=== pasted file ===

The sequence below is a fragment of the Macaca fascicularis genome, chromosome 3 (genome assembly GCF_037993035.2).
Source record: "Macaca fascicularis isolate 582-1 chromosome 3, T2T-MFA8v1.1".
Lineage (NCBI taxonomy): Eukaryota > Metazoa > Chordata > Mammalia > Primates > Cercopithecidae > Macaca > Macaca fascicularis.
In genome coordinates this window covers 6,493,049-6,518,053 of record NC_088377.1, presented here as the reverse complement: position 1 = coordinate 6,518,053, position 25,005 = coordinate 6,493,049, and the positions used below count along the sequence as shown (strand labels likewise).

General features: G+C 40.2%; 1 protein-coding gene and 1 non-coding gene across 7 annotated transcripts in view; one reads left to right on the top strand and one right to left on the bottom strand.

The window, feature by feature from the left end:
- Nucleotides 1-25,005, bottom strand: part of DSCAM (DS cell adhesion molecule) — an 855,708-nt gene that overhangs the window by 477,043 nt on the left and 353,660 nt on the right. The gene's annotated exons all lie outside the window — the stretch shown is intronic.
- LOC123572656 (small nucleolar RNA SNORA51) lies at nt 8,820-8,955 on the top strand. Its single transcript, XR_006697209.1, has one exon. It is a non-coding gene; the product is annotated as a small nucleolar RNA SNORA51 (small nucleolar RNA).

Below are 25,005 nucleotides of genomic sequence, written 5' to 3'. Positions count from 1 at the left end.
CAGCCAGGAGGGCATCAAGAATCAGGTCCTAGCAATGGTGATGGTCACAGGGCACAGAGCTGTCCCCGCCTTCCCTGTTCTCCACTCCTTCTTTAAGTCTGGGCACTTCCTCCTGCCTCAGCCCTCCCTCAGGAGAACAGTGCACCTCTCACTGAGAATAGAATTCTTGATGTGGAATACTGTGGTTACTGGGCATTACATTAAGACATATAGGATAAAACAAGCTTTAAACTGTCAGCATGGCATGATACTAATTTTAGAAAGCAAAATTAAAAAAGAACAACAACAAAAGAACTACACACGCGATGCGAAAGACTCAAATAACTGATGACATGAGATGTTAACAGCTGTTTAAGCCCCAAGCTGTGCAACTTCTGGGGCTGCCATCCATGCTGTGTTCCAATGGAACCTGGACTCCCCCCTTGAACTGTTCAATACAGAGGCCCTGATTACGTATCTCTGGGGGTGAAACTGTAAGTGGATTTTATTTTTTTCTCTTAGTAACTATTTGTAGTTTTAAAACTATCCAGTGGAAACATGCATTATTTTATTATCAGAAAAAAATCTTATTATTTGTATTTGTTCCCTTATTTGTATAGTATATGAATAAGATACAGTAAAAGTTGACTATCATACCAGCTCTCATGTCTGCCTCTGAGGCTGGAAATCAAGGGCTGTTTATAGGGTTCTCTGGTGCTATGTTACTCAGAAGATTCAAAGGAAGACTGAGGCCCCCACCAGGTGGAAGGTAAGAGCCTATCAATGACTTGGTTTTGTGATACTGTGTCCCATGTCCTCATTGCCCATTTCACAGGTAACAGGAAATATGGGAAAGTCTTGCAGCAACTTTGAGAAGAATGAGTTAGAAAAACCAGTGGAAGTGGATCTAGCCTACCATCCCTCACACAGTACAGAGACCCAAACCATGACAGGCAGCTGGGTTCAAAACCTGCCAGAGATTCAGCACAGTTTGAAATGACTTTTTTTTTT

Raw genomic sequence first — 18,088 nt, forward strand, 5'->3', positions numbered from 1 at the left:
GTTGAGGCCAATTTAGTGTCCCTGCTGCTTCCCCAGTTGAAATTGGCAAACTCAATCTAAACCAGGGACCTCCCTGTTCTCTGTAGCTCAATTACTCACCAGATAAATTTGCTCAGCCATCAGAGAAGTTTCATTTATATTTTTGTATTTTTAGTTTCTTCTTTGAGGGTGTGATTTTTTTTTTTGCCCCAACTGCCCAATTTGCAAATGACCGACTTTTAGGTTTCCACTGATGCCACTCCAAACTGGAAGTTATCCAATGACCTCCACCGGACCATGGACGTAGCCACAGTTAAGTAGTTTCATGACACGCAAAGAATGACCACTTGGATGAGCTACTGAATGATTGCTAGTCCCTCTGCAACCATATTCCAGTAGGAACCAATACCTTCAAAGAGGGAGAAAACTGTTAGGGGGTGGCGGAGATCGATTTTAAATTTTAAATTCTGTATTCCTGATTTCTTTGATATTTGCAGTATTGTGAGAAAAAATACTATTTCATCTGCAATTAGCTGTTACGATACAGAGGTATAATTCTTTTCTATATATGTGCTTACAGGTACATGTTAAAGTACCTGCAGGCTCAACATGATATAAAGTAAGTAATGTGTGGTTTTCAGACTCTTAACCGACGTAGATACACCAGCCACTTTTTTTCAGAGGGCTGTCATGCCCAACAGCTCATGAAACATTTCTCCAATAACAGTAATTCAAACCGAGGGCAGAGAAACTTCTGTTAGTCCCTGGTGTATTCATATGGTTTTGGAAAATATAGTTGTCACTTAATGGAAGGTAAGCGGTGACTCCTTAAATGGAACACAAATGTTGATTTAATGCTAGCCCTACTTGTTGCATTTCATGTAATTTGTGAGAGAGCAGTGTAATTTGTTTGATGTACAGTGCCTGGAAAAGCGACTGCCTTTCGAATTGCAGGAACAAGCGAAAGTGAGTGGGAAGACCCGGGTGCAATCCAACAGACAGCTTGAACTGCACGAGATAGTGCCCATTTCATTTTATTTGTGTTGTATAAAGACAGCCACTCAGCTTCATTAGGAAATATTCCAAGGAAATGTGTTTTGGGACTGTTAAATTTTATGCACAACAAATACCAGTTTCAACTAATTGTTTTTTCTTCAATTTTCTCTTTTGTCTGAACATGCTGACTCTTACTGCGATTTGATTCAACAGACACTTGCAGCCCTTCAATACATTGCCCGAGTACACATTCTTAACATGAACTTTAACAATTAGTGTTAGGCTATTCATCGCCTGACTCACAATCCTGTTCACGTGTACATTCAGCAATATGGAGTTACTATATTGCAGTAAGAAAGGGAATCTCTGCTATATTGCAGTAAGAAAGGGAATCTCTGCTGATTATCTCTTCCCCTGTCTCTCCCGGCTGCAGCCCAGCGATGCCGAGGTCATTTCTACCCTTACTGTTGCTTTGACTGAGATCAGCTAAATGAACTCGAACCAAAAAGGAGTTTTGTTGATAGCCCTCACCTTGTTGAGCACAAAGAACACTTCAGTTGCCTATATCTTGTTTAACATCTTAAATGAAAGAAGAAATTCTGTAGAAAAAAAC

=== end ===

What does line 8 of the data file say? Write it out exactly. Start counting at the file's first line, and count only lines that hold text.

- LOC123572656 (small nucleolar RNA SNORA51) lies at nt 8,820-8,955 on the top strand. Its single transcript, XR_006697209.1, has one exon. It is a non-coding gene; the product is annotated as a small nucleolar RNA SNORA51 (small nucleolar RNA).